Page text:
Tanner Schaub,, Director, Center for Animal Health and Food Safety

Developing Innovative Experiential, STEM-Based Climate Curricula for Middle School Youth

Dr. Thomas Dormody and his collaborator, Dr. Peter Skelton, Director of the NMSU Extension and Research Youth Agricultural Science Center, found that middle school youth participating in Center programs in Las Vegas, NM, scored higher on the NM standardized science test than students from a comparison school. Research findings are leading to final adjustments of a new middle school climate science curriculum to improve youths’ science comprehension, understanding of weather and climate science, as well as interest them in careers related to agriculture, natural resources, and environmental sciences.

Thomas Dormody,, Professor

Wind Power Technology Center

Water is an important but limited resource in the U.S. Southwest. Even in today's high-tech world, windmills continue to provide water to farm and ranch operations throughout the country. In Windmill Technology Workshops taught at the Wind Power Technology Center on NMSU's main campus, over 850 participants have learned the fundamentals of using wind and solar applications to pump water. NMSU's workshop is the only windmill workshop taught by a university in the United States, and has attracted participants from all over our country and the world including ranchers, professional millers, Tribal range managers, windmill enthusiasts, and traditional college students.

Contact: Carlos Rosencrans,, Associate Professor

Reaching out to NM Kids through Soil Science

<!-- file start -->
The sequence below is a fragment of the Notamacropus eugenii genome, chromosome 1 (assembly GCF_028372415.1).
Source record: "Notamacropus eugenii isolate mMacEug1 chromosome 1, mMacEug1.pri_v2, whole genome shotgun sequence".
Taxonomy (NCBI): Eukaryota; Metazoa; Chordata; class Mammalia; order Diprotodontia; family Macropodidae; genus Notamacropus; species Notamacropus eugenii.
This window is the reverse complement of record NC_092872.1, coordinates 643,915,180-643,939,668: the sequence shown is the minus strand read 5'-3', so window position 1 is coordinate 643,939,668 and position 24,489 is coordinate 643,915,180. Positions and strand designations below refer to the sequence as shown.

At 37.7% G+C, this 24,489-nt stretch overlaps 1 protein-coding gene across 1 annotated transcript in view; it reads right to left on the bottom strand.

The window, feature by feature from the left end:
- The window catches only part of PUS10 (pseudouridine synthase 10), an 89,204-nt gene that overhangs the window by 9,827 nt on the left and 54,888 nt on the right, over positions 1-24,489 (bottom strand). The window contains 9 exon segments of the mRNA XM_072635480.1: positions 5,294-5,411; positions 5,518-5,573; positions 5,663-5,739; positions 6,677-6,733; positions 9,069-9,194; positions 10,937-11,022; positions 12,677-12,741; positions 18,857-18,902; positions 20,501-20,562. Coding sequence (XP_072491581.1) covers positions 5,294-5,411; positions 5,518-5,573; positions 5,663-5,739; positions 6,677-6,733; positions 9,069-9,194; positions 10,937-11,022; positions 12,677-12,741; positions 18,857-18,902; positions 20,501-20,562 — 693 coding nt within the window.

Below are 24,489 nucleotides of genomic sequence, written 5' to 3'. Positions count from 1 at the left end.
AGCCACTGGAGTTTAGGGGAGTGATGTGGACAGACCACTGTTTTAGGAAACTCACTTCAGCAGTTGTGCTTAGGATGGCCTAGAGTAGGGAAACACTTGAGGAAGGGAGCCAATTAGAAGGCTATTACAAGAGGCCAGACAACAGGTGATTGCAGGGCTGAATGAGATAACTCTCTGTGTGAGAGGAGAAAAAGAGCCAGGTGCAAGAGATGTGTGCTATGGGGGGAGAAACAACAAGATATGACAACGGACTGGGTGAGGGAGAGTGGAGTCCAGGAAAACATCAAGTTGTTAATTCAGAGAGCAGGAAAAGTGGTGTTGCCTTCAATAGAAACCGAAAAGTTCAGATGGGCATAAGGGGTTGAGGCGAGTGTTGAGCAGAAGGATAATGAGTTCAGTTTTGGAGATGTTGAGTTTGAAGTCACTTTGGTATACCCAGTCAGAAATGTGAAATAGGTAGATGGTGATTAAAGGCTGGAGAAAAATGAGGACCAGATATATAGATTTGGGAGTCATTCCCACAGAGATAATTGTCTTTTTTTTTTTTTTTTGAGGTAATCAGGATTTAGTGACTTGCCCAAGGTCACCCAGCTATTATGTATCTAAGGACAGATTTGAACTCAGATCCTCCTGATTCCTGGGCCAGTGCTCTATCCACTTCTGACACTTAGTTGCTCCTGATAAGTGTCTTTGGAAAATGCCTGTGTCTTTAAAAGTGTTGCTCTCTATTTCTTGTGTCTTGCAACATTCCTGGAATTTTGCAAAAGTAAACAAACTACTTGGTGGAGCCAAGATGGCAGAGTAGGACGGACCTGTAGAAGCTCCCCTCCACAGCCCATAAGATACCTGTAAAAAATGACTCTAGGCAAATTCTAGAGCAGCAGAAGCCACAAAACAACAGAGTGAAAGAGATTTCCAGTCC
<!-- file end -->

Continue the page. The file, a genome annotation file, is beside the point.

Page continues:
Hands-on activities that engage school kids can help interest them in agricultural and environmental sciences. Kids of all ages can get their hands dirty learning about soils, erosion, and rocks during field trips to the NMSU campus or during outreach events at their schools. Faculty and grad students from the College set up learning stations where the kids can look through a microscope to see nematodes, practice soil texture-by-feel, identify rocks and see how compost is made. Other lessons included the filtering properties of soil, how covering a soil helps reduce erosion, and what kind of products come from soil.

April Ulery,, Professor

Teaching Agricultural Mechanics Coursework

NMSU is one of the few universities that still offers a concentration in Agricultural Mechanics. This subject is important in building confidence, especially for those who might never have had the opportunity to work with tools. Students are learning both how to use the equipment and how to teach others to use it. They also are exposed to new technologies used in agriculture. Agricultural Mechanics instruction gives our graduates the advantage when looking for teaching jobs. Instruction in welding, carpentry, small gas engines and electricity provide an avenue for high school students to pursue careers whether college or workforce bound.